10 Unusual symptoms of Rheumatoid Arthritis

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There’s not an easy way to handle the diagnosis of Rheumatoid Arthritis, and sometimes looking for more information about the disease is not a good idea when you’re not properly guided.

uncommon symptoms Rheumatoid arthritis

 

 

Coming across alarming signs and symptoms is a common problem if we’re reading online information, and in most cases, we will never have these severe complications.

 

 

 

We will cover all of the 10 most Unusual Symptoms of Rheumatoid Arthritis below in detail:

  1. High Fever
  2. Numbness
  3. Skin Rash
  4. Dry Eyes
  5. Visual problems
  6. Chest Pains
  7. Short Breath
  8. Anemia
  9. Easily Bruised
  10. Chronic Neck Pain

 

Since there are so many signs and symptoms associated with rheumatoid arthritis, it is essential to know which ones are more common. Conversely, there are unusual symptoms that will not appear in most patients, and when they do, they are either alarming signs or symptoms associated with particular types of rheumatoid arthritis. We are advancing our knowledge with research funding in the UK. Donations are welcome.

In this article, we will cover 10 unusual symptoms of rheumatoid arthritis and discuss life-threatening complications and rare forms of rheumatoid arthritis associated with each one of them.

High fever

A mild fever might be a common symptom of rheumatoid arthritis because it is an inflammatory disease. In some cases, inflammation is severe enough to cause a subtle rise in temperature, especially during flare-ups. But high fever is not common in rheumatoid arthritis, and when it appears, it is usually caused by overlapped infections and not rheumatoid arthritis itself.

 

 

An infection could lead to a rheumatoid arthritis flare-up, and cases of high fever should be looked after, especially when accompanied by altered consciousness and other concerning symptoms.

 

 

 

 

Numbness or tingling sensation

In some cases, the inflammation in the articulations becomes quite severe and starts irritating the nerves that run along the joint. That’s why some cases of rheumatoid arthritis trigger a carpal tunnel syndrome or ulnar nerve entrapment.

 

 

Skin rash

Most people with rheumatoid arthritis develop a butterfly-like rash, but there are other types of uncommon skin rashes. For instance, palmar erythema doesn’t itch and affects the palms of both hands. In some cases, skin rash is associated with inflammation of the blood vessels, which is a medical problem called vasculitis, and it can be quite severe.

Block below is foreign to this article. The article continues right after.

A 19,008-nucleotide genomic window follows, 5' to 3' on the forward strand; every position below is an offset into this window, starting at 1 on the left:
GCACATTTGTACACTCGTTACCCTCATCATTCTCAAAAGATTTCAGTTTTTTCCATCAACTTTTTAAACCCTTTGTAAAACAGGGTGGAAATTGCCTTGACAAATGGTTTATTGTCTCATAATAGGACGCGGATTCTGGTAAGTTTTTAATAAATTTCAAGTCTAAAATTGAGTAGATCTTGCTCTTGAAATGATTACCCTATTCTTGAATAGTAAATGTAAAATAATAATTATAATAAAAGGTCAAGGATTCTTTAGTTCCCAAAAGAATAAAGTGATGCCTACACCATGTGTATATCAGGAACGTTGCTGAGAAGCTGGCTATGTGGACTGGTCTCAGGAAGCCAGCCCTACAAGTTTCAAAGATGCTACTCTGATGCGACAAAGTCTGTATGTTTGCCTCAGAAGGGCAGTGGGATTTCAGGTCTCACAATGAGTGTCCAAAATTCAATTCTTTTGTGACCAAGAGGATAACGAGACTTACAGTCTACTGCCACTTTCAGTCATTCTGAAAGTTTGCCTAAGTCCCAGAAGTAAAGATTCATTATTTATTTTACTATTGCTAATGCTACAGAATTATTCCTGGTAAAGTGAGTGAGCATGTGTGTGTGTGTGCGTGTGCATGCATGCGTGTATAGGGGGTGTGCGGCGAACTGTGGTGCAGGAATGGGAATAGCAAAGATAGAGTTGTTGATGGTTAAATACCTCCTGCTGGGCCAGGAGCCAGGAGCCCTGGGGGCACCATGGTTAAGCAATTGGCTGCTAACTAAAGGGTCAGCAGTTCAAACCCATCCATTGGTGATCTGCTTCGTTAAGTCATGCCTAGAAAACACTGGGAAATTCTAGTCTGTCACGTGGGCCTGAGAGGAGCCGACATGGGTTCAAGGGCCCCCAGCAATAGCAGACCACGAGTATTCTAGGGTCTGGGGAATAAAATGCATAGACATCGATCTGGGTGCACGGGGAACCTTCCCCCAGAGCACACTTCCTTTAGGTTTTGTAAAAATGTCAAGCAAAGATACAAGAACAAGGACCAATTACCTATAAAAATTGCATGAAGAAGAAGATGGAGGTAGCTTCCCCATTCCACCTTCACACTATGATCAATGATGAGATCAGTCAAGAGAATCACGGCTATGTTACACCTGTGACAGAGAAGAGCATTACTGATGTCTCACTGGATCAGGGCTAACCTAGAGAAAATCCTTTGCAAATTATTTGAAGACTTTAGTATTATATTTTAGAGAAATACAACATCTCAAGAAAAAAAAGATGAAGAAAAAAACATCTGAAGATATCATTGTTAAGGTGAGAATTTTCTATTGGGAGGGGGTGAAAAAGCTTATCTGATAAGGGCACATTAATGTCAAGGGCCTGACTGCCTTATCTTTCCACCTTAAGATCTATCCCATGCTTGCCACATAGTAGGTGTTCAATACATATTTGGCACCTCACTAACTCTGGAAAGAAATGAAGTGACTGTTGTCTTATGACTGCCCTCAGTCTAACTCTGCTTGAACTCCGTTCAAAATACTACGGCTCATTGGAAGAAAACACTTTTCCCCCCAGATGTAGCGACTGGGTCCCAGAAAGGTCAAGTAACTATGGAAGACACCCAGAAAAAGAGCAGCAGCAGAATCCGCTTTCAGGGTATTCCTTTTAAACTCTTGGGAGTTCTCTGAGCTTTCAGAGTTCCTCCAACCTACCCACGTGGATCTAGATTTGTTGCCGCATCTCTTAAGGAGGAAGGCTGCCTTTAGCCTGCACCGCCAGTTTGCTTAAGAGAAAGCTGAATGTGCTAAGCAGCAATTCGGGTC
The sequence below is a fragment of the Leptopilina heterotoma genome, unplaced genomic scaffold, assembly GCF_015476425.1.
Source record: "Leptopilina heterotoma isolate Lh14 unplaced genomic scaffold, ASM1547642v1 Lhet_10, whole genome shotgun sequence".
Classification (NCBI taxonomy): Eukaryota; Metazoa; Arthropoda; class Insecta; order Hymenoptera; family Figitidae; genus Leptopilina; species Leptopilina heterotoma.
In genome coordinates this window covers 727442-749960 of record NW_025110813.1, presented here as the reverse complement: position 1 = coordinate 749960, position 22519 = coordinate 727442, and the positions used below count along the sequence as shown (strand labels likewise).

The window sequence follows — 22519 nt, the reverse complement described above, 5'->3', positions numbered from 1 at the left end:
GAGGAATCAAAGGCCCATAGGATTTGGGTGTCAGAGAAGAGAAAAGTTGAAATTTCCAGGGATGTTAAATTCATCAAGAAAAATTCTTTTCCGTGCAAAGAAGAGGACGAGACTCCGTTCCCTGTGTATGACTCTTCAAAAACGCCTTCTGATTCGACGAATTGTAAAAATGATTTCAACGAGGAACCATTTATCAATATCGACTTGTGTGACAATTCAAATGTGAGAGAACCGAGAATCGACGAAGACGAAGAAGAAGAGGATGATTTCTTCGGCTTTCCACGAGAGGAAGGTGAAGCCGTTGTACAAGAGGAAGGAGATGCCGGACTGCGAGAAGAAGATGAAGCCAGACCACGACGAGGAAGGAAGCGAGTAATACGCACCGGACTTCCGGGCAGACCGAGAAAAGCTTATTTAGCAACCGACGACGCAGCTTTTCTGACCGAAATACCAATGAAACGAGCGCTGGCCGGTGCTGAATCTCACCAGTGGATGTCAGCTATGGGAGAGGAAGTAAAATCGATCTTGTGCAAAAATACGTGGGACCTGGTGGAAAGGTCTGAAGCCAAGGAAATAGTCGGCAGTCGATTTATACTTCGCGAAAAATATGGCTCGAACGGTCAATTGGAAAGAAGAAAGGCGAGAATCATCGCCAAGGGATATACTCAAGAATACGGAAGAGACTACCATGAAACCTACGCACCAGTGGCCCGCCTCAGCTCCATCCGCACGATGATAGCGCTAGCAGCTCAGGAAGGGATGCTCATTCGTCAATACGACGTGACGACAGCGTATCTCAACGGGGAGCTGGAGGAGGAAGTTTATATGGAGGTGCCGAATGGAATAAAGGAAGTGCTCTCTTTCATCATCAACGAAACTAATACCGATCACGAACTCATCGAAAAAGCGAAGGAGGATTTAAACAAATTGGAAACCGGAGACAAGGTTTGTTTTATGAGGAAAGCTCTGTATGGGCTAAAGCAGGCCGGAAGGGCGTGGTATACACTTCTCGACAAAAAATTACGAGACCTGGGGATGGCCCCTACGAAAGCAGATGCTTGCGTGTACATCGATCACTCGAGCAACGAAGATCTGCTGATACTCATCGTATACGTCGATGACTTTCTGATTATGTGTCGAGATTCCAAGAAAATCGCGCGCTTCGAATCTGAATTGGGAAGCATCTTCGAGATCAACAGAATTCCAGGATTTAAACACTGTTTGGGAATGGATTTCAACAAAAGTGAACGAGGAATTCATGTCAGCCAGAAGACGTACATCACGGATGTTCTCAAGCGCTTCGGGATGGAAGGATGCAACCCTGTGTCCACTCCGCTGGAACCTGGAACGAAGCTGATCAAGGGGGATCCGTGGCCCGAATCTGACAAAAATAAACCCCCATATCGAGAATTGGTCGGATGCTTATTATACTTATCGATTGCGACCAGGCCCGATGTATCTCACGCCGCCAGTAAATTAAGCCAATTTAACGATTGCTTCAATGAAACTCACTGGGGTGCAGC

Visual disturbances

The inflammatory condition in rheumatoid arthritis can also affect various linings of the eyeball, especially the sclera (the white portion of the eye) and the uvea (which is the vascular layer of the eye). In rare cases, even small blood vessels in the retinal will be affected, leading to gradual vision loss.

 

 

Dry eyes

It is known as keratitis sicca or dry eye syndrome, and it happens in patients with rheumatoid arthritis when there are not enough tears to lubricate and protect the eyes from foreign particles.

dry eyes arthritis

 

In cases of dry eyes, patients usually have a sensation of foreign material in their eyes, a blurred vision, and a higher susceptibility to scarring and infections.

This eye condition can be a clue for your G.P to diagnose Rheumatoid Arthritis.

Chest pain

Chest pain in rheumatoid arthritis should be carefully examined because these patients have a higher risk of suffering from myocardial infarction and other cardiovascular problems. It may also be caused by an inflammation of the tissue that surrounds the heart, called pericardium, and it is also important to rule out any respiratory infection that may be causing chest pain, usually associated with cough.

 

Shortness of breath

A persistent cough and shortness of breath in rheumatoid arthritis is not a common symptom and should be evaluated by a professional. One of the consequences of a widespread inflammation is that the lungs undergo a severe thickening ultimately affecting the normal function of exchanging gasses. This is called pulmonary fibrosis, and it is a severe complication of rheumatoid arthritis that is not common but should be carefully assessed.

 

Anemia

It refers to low hemoglobin levels, and it is quite common in patients with or without rheumatoid arthritis. So, it is not necessarily triggered by the inflammatory condition. When anemia is caused by rheumatoid arthritis, it is very similar to iron-deficiency anemia, and often difficult to differentiate. This is because inflammatory conditions may start affecting the way iron is stored and used in the body, making it unavailable for hemoglobin production.

 

Easy bruising